• Side-loading keys are way to bypass publishing apps through the public Windows Store and deploy apps to the Windows devices
  • Mobile device certs are used to authentically sign the apps
  • Windows Dev Center account is specifically used to create a company portal for any apps and for device enrollment

So initially it would be $400 for each tenant.  If it’s ever needed to deploy apps through Intune to those Windows devices, then the side-loading keys are necessary.

For ‘how’ the Intune client generally gets installed on a WP8/RT device:

  1. Get a mobile device signing cert
  2. Get a Windows Dev Center account and obtain that the “Windows 8 Company Portal App”
  3. Sign that app with the mobile cert and publish via Intune
  4. Users (with the Intune account) can then utilize the “Company Apps” built-in function enroll their device and thereby get managed through Intune

Setting up Windows Intune to Manage Android

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Android with Windows Intune

Use this guide to help you get started testing management of Android devices with Windows Intune (Wave D) standalone.  This guide assumes Office 365 has been completely set up, configured, and operational for your organization.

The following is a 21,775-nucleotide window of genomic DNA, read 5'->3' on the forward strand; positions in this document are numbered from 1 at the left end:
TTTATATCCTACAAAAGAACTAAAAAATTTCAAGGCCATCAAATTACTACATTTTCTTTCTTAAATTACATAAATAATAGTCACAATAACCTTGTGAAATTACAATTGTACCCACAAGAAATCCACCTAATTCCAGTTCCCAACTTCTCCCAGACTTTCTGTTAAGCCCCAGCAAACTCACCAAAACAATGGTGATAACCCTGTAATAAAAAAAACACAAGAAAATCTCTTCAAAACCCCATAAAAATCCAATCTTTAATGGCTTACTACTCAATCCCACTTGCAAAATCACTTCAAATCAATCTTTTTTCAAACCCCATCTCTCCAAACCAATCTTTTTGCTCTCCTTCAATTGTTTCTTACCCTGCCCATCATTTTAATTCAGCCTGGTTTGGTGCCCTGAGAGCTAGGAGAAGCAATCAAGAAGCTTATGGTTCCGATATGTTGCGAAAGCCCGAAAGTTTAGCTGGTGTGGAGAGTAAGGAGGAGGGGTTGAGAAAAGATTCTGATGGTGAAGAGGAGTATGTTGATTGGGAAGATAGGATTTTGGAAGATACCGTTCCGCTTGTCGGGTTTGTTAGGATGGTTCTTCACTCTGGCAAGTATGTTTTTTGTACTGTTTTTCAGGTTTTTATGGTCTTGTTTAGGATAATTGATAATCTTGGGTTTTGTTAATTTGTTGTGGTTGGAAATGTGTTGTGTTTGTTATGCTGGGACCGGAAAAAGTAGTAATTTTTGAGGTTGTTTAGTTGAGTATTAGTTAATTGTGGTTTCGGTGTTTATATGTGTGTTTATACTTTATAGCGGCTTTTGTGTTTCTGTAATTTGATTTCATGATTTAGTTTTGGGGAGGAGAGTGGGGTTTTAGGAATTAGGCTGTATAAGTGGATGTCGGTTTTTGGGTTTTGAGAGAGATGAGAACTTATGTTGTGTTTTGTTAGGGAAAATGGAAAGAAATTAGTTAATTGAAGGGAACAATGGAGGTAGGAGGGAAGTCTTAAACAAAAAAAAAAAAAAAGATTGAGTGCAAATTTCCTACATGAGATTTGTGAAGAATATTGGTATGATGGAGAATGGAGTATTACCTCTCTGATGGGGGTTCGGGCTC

Create the emulator

First and foremost, create an Android emulator.  One of the best guides that I have found for doing this is at (just make sure you’ve installed the latest version of Java first!).  Below are the settings that I used for my emulator.


O365 Mailbox enabled for ActiveSync

Next, ensure that the user account(s) which will be used for testing the Android devices are enabled for ActiveSync.


Enable ActiveSync

Launch the Email app


Enter your and password


Select Exchange


Set the domain/username and server as


Accept the cert


Configure settings as desired


You’re ready to go!


Activate the device


Once the sync has completed, then you’re connected


Exchange Connector (even for O365)

Download the Exchange Connector from Intune (as this has an additional cert included):

Administration > Mobile Device Management > Microsoft Exchange > Exchange Connector






Managing Device Information

Confirm device



Create Android Device Group






Create Android User Group





Create Policy

“Create and Deploy a Custom Policy”



Set a policy name and require a password changed to require a password


Deploy the policy